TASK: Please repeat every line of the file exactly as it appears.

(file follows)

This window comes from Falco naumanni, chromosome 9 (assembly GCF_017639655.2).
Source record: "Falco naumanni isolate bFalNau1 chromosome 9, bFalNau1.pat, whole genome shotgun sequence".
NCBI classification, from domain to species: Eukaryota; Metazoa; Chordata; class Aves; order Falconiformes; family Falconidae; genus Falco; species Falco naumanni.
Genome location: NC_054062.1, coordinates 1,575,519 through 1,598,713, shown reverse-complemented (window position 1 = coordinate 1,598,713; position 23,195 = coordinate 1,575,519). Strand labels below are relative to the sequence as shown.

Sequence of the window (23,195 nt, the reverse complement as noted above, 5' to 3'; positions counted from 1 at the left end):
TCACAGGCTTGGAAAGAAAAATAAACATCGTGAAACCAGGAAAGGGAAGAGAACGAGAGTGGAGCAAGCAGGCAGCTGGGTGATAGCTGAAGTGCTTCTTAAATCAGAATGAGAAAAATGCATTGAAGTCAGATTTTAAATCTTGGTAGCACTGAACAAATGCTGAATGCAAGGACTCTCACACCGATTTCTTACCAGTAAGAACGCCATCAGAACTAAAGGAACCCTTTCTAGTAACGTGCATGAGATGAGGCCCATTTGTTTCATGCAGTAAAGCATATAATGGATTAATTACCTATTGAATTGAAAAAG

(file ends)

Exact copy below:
This window comes from Falco naumanni, chromosome 9 (assembly GCF_017639655.2).
Source record: "Falco naumanni isolate bFalNau1 chromosome 9, bFalNau1.pat, whole genome shotgun sequence".
NCBI classification, from domain to species: Eukaryota; Metazoa; Chordata; class Aves; order Falconiformes; family Falconidae; genus Falco; species Falco naumanni.
Genome location: NC_054062.1, coordinates 1,575,519 through 1,598,713, shown reverse-complemented (window position 1 = coordinate 1,598,713; position 23,195 = coordinate 1,575,519). Strand labels below are relative to the sequence as shown.

Sequence of the window (23,195 nt, the reverse complement as noted above, 5' to 3'; positions counted from 1 at the left end):
TCACAGGCTTGGAAAGAAAAATAAACATCGTGAAACCAGGAAAGGGAAGAGAACGAGAGTGGAGCAAGCAGGCAGCTGGGTGATAGCTGAAGTGCTTCTTAAATCAGAATGAGAAAAATGCATTGAAGTCAGATTTTAAATCTTGGTAGCACTGAACAAATGCTGAATGCAAGGACTCTCACACCGATTTCTTACCAGTAAGAACGCCATCAGAACTAAAGGAACCCTTTCTAGTAACGTGCATGAGATGAGGCCCATTTGTTTCATGCAGTAAAGCATATAATGGATTAATTACCTATTGAATTGAAAAAG